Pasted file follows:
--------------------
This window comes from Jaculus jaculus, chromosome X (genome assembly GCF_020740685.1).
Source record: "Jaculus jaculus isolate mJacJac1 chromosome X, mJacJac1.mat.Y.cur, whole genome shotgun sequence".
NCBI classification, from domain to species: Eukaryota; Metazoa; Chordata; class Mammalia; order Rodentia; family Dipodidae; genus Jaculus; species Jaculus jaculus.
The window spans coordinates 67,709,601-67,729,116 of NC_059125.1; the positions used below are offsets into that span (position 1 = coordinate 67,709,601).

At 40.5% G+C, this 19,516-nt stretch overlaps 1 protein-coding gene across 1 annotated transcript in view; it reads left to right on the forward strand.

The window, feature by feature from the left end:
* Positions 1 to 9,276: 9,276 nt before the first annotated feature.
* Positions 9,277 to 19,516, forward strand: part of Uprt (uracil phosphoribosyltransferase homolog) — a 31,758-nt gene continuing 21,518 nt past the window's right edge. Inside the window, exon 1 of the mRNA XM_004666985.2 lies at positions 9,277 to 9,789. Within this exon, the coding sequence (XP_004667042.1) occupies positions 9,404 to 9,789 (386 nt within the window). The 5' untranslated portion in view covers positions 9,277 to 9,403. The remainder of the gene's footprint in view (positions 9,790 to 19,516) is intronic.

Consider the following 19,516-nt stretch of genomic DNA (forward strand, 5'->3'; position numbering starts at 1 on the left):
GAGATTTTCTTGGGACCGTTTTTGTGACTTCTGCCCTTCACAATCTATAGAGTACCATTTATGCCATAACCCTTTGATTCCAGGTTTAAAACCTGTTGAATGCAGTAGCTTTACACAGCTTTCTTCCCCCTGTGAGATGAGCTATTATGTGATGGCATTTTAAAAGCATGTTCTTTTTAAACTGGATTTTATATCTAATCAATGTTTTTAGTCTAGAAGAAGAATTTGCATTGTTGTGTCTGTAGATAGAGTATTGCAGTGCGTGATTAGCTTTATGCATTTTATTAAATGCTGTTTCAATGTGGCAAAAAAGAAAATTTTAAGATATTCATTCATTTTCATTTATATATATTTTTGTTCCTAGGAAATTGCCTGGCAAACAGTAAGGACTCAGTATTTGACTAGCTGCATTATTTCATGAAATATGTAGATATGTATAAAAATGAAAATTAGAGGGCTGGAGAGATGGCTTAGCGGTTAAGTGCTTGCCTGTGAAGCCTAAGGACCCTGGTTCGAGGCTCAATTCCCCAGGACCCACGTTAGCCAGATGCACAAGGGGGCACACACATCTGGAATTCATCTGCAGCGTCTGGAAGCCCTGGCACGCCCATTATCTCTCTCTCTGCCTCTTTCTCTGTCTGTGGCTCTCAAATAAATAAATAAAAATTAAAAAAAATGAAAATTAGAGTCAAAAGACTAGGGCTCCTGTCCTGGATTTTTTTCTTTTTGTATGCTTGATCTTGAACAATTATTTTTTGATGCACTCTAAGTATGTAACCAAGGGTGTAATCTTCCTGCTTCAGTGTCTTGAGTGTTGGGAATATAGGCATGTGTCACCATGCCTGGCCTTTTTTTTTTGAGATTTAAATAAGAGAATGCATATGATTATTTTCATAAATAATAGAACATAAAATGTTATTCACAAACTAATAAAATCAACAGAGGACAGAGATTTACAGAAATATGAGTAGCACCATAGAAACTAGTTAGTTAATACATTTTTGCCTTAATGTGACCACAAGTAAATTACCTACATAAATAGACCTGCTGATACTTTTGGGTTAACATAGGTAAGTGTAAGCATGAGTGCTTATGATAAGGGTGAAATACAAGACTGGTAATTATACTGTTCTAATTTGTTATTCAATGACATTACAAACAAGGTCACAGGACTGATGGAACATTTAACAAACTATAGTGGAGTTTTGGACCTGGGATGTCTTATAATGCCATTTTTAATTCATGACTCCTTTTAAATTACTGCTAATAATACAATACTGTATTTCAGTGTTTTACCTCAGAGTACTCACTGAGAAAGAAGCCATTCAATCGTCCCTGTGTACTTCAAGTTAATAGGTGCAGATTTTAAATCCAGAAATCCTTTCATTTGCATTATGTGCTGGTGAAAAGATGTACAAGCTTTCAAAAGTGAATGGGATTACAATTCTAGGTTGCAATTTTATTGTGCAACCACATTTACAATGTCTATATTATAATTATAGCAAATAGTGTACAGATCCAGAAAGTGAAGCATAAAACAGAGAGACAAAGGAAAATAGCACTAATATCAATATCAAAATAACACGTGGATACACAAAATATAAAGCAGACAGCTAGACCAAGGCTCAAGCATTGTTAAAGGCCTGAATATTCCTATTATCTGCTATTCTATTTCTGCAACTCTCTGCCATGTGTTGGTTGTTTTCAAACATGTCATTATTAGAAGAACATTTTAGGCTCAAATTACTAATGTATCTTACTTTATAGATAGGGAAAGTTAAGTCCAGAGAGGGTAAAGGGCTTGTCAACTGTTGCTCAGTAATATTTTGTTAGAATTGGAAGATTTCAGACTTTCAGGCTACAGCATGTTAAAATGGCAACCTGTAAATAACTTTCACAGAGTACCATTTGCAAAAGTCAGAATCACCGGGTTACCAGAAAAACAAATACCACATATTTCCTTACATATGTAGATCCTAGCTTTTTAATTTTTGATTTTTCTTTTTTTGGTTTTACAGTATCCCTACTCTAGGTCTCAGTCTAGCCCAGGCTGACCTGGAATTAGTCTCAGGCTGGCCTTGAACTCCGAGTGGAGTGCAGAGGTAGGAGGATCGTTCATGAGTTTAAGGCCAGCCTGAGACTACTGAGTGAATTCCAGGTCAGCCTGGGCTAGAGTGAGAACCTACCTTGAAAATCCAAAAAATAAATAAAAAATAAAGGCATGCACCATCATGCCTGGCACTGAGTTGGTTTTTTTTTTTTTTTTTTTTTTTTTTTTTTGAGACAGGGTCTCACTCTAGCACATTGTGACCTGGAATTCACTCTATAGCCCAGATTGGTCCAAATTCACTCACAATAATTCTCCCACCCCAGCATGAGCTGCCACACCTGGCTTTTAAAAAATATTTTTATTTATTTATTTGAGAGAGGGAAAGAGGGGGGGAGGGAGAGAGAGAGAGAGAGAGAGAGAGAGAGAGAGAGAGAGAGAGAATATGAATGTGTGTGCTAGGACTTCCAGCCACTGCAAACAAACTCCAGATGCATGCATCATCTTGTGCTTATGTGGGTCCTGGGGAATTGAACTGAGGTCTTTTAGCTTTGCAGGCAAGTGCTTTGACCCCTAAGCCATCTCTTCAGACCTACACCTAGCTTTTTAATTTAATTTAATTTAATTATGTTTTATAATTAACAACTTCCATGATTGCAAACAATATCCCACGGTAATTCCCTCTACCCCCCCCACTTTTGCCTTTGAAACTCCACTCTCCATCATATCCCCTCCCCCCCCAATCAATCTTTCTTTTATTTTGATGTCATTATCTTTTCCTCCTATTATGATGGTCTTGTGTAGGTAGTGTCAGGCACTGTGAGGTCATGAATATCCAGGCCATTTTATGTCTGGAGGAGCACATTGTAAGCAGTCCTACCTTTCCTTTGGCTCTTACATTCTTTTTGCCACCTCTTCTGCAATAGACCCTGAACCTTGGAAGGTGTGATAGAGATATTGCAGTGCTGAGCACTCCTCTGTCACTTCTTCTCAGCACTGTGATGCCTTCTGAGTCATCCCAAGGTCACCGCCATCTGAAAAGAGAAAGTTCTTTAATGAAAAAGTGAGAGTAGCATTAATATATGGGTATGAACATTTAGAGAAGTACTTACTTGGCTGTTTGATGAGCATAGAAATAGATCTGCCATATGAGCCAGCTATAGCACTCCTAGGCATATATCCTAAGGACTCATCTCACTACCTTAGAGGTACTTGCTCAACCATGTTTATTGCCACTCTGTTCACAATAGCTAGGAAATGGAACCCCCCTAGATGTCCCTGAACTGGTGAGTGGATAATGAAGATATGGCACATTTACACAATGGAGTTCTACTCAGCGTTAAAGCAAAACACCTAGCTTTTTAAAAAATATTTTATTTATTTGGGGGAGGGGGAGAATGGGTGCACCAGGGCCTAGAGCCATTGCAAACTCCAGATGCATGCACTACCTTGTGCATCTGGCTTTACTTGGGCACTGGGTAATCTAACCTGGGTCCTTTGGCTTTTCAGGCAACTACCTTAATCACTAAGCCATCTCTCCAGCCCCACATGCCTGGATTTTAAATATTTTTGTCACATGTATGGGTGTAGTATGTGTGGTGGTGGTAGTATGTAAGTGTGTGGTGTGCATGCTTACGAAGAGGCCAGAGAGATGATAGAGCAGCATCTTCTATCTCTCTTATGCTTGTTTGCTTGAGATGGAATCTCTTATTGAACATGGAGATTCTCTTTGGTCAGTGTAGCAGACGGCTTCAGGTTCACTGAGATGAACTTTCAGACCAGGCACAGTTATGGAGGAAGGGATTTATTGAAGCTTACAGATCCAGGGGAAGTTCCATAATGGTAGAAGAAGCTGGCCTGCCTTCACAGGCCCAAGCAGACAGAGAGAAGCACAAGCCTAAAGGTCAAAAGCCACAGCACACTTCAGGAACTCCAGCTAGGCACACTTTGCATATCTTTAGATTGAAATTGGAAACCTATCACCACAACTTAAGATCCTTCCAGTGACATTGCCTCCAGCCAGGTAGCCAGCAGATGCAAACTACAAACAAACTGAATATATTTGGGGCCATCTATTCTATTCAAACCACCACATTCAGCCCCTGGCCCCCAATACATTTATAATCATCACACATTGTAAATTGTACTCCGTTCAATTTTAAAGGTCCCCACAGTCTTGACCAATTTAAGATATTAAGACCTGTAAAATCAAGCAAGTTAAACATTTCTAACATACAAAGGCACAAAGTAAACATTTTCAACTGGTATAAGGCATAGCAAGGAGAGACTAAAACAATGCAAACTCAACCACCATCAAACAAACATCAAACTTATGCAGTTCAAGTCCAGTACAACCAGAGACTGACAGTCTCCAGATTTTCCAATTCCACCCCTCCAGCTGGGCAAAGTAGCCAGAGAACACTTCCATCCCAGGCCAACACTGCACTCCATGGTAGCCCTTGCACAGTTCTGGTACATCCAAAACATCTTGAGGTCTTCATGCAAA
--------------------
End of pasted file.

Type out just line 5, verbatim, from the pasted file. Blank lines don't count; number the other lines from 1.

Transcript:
At 40.5% G+C, this 19,516-nt stretch overlaps 1 protein-coding gene across 1 annotated transcript in view; it reads left to right on the forward strand.